Going Public

Not a lot of people know about what we’re going through.

Every now and then the discussion comes up – should we tell more people and if so, how?

It came up recently after we had our housewarming party. As people checked out our place there were the questions and statements….
“which room will be the babies room?” And “now that you have a house it will be time to start having babies” and “when are you going to have babies?”

I know I’m in a good place when someone asks me these question and I don’t want to
A. Rip their heads off
B. Run away, hide and cry
C. Awkwardly announce that we can’t have children and make it so horrible they never ask anyone that question ever ever again
D. All of the above

It didn’t grate my nerves at all. Rather it felt more like an annoying big brother poking a two day old bruise – uncomfortable and tender but entirely bearable.

(Although Grant is currently in the a,b,c,d phase, so while I can grin and bear it, he struggled with it. Luckily he doesn’t normally get the ‘questions’ nearly as often as I do.)

But it still raised the question – do we expand the circle of those in the know? And is there any point with our hiatus from actively trying until April 2015?

There are some friends and family members who know and they are amazing. They know us and know how we work. They can sense when to ask about the journey and when to leave well alone. They know how to broach the subject in a way that is sensitive and with care and understanding.

Then there are others who either insensitively ask and push, even when politely told that we don’t want to talk about it yet because we aren’t in that space. It’s hard because these are people we love and when they push it hurts. It hurts us because it’s painful to talk about and it hurts our friendship.

There are others still who ask question after question after question. Repeating again and again. It’s tiring. I know they’re trying to understand but it’s draining. They question the doctors, the information, the tests. Everything. I want to avoid these people permanently. But you can’t when they’re family.

Others just don’t get it. They are the complete opposite to the previous groups of people. It just doesn’t register with them the emotional, physical and spiritual toll this journey can wager. They know what’s going on yet they talk to us like nothing is going on. They still ask when we’re having kids or make jokes about me being pregnant, knowing full well the situation. They don’t ask how we are going, show any interest or concern about us.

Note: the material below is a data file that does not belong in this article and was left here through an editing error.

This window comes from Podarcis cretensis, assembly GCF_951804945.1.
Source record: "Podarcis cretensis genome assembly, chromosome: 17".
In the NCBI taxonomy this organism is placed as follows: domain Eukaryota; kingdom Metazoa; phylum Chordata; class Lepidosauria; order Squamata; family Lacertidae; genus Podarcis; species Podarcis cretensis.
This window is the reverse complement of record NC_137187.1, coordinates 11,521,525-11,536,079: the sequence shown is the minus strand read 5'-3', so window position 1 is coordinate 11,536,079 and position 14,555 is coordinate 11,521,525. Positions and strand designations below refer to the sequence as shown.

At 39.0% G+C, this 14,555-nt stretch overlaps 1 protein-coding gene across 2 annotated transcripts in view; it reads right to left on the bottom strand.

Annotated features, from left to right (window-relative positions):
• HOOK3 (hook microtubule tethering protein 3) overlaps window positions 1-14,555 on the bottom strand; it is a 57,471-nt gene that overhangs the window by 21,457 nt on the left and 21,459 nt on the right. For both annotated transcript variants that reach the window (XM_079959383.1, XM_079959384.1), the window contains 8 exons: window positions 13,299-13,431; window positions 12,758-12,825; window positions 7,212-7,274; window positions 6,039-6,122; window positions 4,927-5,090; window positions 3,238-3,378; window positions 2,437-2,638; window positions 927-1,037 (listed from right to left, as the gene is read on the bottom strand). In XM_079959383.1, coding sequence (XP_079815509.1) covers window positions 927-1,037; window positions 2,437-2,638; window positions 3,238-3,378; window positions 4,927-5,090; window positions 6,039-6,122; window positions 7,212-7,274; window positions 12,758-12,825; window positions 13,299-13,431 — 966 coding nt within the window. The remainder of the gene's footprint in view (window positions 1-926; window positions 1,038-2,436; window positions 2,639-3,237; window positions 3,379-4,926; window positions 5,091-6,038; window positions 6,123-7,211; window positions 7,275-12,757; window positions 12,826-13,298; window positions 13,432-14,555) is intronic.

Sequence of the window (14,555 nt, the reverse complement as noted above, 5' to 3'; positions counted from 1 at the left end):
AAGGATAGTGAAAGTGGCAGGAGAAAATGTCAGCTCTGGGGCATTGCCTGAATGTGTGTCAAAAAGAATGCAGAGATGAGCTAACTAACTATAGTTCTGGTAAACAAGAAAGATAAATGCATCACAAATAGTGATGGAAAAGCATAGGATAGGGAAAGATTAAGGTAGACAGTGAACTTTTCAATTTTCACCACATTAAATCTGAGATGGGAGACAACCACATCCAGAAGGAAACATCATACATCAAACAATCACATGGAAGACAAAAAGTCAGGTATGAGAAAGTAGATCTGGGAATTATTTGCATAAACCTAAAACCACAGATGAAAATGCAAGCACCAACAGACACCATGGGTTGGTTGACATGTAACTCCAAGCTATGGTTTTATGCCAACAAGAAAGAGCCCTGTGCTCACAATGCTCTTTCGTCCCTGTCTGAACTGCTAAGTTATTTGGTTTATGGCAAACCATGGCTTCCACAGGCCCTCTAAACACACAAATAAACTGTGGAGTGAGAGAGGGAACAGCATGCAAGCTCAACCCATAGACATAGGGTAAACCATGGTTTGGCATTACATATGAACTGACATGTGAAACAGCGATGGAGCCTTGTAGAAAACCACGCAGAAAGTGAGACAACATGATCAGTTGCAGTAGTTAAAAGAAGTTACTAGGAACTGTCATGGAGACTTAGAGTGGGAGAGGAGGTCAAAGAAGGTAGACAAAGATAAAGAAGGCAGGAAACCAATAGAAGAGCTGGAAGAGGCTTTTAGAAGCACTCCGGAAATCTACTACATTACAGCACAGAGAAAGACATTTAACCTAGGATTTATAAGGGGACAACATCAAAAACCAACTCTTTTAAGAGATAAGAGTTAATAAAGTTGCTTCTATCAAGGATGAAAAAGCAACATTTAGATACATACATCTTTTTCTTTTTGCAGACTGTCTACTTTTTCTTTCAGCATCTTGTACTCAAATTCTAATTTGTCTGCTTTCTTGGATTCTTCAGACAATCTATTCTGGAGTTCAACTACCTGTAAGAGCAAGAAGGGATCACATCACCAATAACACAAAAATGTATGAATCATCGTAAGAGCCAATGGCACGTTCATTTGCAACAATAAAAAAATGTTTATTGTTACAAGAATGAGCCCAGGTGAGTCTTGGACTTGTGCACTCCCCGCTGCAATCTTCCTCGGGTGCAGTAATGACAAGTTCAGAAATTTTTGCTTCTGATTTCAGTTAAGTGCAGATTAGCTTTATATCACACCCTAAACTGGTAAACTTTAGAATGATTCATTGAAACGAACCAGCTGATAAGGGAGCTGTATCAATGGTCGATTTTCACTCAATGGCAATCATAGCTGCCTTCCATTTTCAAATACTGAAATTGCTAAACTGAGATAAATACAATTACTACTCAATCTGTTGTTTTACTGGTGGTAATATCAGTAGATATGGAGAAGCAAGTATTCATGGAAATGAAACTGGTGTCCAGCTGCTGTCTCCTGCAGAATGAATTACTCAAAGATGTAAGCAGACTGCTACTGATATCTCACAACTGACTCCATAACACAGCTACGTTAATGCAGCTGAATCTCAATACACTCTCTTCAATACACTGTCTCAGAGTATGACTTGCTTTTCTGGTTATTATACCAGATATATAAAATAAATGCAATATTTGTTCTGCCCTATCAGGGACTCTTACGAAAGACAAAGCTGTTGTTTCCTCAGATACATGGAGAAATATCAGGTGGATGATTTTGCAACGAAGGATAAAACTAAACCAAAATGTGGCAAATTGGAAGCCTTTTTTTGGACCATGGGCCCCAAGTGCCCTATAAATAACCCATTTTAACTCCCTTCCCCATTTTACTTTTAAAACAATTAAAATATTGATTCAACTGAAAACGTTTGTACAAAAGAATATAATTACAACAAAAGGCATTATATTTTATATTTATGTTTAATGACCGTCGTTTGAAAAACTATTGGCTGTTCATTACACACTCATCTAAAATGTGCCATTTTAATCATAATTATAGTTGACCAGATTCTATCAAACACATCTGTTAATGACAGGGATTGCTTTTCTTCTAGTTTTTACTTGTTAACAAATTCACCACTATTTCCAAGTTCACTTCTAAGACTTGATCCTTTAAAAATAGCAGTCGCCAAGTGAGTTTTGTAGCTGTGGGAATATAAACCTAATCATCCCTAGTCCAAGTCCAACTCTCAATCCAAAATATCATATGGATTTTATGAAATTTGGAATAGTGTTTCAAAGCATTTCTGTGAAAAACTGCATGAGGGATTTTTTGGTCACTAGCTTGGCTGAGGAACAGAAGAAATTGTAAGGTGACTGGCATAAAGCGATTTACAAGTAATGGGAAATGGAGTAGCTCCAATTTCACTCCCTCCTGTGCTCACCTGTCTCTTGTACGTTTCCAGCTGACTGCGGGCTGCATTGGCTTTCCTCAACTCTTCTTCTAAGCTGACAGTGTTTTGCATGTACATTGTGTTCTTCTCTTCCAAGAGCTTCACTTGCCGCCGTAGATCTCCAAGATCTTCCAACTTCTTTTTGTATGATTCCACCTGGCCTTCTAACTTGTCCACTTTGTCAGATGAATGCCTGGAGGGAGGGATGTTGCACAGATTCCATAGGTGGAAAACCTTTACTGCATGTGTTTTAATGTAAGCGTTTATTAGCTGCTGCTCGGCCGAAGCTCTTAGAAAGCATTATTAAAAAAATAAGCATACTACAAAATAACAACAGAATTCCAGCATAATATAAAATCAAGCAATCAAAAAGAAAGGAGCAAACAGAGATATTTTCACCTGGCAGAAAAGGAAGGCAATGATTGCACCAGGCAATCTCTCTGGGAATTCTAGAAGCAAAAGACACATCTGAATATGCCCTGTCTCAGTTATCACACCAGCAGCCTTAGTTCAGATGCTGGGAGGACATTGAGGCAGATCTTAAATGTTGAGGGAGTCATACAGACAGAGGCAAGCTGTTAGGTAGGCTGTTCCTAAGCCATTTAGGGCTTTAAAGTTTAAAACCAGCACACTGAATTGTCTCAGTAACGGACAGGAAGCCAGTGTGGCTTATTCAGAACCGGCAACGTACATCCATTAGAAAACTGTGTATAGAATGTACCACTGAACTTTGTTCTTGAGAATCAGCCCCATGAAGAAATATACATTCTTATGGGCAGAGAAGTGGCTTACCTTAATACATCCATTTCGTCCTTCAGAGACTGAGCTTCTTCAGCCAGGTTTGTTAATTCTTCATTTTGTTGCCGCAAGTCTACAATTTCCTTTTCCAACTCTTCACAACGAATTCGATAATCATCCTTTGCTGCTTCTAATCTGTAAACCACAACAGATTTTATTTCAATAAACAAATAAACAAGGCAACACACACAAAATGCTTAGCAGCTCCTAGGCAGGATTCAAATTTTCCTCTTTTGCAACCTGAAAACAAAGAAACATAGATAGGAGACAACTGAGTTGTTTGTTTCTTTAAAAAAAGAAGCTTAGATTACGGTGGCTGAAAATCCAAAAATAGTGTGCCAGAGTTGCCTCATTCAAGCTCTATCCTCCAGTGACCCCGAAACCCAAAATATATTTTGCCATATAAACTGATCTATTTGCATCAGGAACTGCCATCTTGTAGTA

This makes us want to not tell people. It’s hard enough dealing with my own issues, and my husbands, without the minefields that our friends and families make us walk through.
I totally understand that some people just don’t know how to act or what to say, and it’s their awkwardness that can cause them to unwittingly cause Grant and I discomfort. But why would I want to open that up to more people? People see it as an invitation to share their opinions, faith, quirks and to have an input that’s not always wanted.

Also, why make colleagues, extended friends and family feel awkward around us? And us around them? Where do we draw the line of who knows our personal business? And once we’ve decided on who to tell, how do we tell people – in person? How do you work it into conversation naturally? And if you do manage too it’s a real buzz killer. Consider your fun, entertaining night over. What about on Facebook – that really takes the privacy away but it does spread the news in one foul swoop. But then, it spreads the news far and wide… I don’t want everybody knowing our business.

I also struggle with telling people in a positive way. In that, I don’t like saying “we can’t have children” as it seems so negative and I don’t want to speak that over my life. I’ve previously tried wording it so it wasn’t put across this way but I guess the intended message became too obscure and they didn’t get what I was trying to say or the gravity of the situation. So it raises the question of how to tell people as well.

It’s a hard call to make.